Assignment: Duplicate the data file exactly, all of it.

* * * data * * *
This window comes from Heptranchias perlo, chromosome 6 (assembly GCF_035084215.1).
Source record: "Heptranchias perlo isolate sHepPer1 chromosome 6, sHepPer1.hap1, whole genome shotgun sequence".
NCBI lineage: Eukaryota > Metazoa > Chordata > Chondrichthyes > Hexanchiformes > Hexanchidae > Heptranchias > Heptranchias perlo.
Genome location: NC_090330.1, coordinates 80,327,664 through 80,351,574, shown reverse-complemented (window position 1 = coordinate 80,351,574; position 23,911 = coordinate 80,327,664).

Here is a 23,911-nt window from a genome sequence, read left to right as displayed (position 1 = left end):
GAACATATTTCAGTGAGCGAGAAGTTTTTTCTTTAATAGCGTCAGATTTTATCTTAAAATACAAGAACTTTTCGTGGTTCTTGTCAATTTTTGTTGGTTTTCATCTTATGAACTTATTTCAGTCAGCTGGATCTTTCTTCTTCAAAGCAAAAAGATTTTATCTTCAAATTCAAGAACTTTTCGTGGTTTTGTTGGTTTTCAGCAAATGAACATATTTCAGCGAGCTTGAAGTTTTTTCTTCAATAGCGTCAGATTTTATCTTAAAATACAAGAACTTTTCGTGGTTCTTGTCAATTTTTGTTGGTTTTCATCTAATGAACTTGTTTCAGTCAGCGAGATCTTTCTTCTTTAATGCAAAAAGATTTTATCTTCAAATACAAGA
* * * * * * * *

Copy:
This window comes from Heptranchias perlo, chromosome 6 (assembly GCF_035084215.1).
Source record: "Heptranchias perlo isolate sHepPer1 chromosome 6, sHepPer1.hap1, whole genome shotgun sequence".
NCBI lineage: Eukaryota > Metazoa > Chordata > Chondrichthyes > Hexanchiformes > Hexanchidae > Heptranchias > Heptranchias perlo.
Genome location: NC_090330.1, coordinates 80,327,664 through 80,351,574, shown reverse-complemented (window position 1 = coordinate 80,351,574; position 23,911 = coordinate 80,327,664).

Here is a 23,911-nt window from a genome sequence, read left to right as displayed (position 1 = left end):
GAACATATTTCAGTGAGCGAGAAGTTTTTTCTTTAATAGCGTCAGATTTTATCTTAAAATACAAGAACTTTTCGTGGTTCTTGTCAATTTTTGTTGGTTTTCATCTTATGAACTTATTTCAGTCAGCTGGATCTTTCTTCTTCAAAGCAAAAAGATTTTATCTTCAAATTCAAGAACTTTTCGTGGTTTTGTTGGTTTTCAGCAAATGAACATATTTCAGCGAGCTTGAAGTTTTTTCTTCAATAGCGTCAGATTTTATCTTAAAATACAAGAACTTTTCGTGGTTCTTGTCAATTTTTGTTGGTTTTCATCTAATGAACTTGTTTCAGTCAGCGAGATCTTTCTTCTTTAATGCAAAAAGATTTTATCTTCAAATACAAGA